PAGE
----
First US case of Zika virus infection is identified in TexasBMJ 2016; 352 doi: https://doi.org/10.1136/bmj.i212 (Published 13 January 2016) Cite this as: BMJ 2016;352:i212
A traveler who had recently returned from Latin America to Texas has had Zika virus infection diagnosed, the first case to be recorded in the United States, local health officials report. The case was identified in Harris County, Texas, which includes the city of Houston.
Umair A Shah, executive director of Harris County Public Health and Environmental Services, warned travelers that Zika virus can now be found in much of the world. “We encourage individuals traveling to areas where the virus has been identified to protect themselves against mosquito bites, and to contact their healthcare provider immediately if they develop Zika virus-like symptoms,” he said.
The virus, a single stranded RNA virus of the Flaviviridae family, genus Flavivirus, was first discovered in the Zika Forest, Uganda, in 1947. Until recently it had been largely confined to Africa and Asia. The first locally acquired case in the western hemisphere, however, was reported on Easter Island in 2014. Since then it has spread rapidly, and locally acquired cases have now been reported in South America, Central America, the Caribbean, Mexico, and the US territory of Puerto Rico.1
The Zika virus is spread by the bite of a mosquito that has acquired the virus, usually by feeding on an infected person. The US Centers for Disease Control and Prevention estimates that one in five people infected with the virus becomes ill. Symptoms include fever, rash, joint pain, and conjunctivitis, as well as myalgia, headache, and vomiting. There is currently no vaccine to prevent Zika infection and no specific medicine to treat it. Treatment is symptomatic.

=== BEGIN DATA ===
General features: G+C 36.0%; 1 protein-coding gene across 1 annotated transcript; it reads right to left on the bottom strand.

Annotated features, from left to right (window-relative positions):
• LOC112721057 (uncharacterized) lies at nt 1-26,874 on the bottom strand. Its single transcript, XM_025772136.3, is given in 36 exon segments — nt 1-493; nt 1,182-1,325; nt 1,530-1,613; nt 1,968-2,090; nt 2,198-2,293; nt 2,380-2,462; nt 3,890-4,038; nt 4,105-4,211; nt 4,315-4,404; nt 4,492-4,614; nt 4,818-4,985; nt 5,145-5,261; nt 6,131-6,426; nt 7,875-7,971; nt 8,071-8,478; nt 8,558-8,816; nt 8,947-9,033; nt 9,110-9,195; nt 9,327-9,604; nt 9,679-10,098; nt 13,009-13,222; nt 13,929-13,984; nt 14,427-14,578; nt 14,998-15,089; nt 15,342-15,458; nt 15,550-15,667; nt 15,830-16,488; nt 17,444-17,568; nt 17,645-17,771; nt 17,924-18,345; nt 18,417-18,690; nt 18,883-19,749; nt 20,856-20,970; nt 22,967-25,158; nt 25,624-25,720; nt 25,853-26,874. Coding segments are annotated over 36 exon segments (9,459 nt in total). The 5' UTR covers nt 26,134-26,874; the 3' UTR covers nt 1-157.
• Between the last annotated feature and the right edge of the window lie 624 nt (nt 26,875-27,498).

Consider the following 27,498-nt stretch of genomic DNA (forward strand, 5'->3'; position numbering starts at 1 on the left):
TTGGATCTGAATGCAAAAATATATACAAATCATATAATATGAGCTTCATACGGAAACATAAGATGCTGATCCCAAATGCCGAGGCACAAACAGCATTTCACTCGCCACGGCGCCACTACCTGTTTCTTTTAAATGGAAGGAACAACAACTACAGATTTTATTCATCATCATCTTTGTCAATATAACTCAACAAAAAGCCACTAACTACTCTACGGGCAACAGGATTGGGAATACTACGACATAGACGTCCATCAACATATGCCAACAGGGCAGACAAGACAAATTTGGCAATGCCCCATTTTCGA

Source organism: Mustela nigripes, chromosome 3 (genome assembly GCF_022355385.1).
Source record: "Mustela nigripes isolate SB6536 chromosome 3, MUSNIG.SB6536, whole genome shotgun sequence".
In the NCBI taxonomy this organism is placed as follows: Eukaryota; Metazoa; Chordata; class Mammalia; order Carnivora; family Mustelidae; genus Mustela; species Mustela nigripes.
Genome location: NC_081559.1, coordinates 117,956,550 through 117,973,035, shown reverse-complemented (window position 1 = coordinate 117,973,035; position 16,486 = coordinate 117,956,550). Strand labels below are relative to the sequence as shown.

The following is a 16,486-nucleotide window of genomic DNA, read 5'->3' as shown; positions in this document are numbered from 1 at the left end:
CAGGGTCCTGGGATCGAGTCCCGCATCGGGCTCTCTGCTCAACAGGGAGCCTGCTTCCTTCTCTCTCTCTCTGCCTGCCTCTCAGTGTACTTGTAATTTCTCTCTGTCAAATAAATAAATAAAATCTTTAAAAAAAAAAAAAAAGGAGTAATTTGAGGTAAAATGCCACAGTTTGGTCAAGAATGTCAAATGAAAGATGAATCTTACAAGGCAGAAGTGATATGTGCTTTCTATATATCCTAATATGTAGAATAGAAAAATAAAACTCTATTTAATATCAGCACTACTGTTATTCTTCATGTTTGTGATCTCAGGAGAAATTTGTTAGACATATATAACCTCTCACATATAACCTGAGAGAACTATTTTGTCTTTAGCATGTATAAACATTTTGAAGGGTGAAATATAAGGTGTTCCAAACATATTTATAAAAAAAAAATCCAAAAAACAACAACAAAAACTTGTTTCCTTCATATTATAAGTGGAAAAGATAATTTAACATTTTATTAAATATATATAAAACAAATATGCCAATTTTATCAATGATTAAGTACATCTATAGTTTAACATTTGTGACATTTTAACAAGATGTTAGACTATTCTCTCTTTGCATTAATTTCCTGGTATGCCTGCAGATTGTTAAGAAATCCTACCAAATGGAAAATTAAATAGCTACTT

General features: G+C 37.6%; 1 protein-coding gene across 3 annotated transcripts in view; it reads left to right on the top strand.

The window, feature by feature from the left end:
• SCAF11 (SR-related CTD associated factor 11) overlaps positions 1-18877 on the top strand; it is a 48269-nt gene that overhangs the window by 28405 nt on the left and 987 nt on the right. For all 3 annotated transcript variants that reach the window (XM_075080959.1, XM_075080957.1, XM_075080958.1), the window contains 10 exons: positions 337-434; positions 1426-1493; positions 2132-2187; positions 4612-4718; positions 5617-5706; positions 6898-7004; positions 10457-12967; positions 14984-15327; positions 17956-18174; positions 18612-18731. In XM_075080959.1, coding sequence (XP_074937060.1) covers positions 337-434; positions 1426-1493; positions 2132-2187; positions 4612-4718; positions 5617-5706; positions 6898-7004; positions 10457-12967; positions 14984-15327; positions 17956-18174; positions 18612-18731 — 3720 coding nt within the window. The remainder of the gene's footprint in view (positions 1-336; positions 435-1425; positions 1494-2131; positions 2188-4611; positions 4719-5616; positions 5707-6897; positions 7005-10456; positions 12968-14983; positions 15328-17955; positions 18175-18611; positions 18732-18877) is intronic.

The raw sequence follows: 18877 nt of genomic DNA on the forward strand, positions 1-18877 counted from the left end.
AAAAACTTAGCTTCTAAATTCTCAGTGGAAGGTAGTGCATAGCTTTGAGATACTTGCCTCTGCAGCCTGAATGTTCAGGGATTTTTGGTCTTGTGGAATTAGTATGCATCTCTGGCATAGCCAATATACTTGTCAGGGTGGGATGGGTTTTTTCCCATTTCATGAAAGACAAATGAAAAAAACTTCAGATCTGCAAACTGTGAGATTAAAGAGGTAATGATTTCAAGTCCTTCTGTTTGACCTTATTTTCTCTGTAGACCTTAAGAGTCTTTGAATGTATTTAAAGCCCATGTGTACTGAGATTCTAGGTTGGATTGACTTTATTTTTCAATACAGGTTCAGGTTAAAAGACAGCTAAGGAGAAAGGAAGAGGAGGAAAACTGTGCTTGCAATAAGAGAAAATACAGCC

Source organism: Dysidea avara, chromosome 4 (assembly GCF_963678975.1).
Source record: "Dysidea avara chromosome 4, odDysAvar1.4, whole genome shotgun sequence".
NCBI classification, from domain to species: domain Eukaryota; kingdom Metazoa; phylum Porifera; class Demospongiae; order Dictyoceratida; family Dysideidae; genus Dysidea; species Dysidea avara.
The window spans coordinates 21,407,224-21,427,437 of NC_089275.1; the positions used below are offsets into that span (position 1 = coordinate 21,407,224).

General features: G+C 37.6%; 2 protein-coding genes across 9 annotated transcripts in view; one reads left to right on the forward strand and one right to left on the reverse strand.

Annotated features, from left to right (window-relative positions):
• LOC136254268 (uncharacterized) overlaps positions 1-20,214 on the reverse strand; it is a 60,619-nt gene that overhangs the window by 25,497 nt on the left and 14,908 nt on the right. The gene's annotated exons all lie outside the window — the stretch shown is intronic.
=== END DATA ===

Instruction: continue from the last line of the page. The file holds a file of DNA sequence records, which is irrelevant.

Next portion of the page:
The illness is usually mild, and symptoms last for only about a week. Severe disease is uncommon, and reports of death are rare. In October, however, Brazilian health officials reported an unusual increase in cases of newborns with microcephaly in northeastern Brazil, and by 30 November 2015 more than 1200 cases of microcephaly, including seven deaths, had been reported. This represents a 20-fold increase in microcephaly rates, from 5.7 in 100 000 live births in 2010 to 99.7 in 100 000 live births.
In a number of these cases the virus was detected in blood and tissue samples from the newborn or in the amniotic fluid of pregnant women whose fetus had a diagnosis of microcephaly by ultrasound. Cases of neurological syndromes, including Guillain-Barré, have also been reported to be associated with Zika virus infection. The link between the infections and instances of microcephaly and neurological syndromes is currently under investigation.
Cite this as: BMJ 2016;352:i212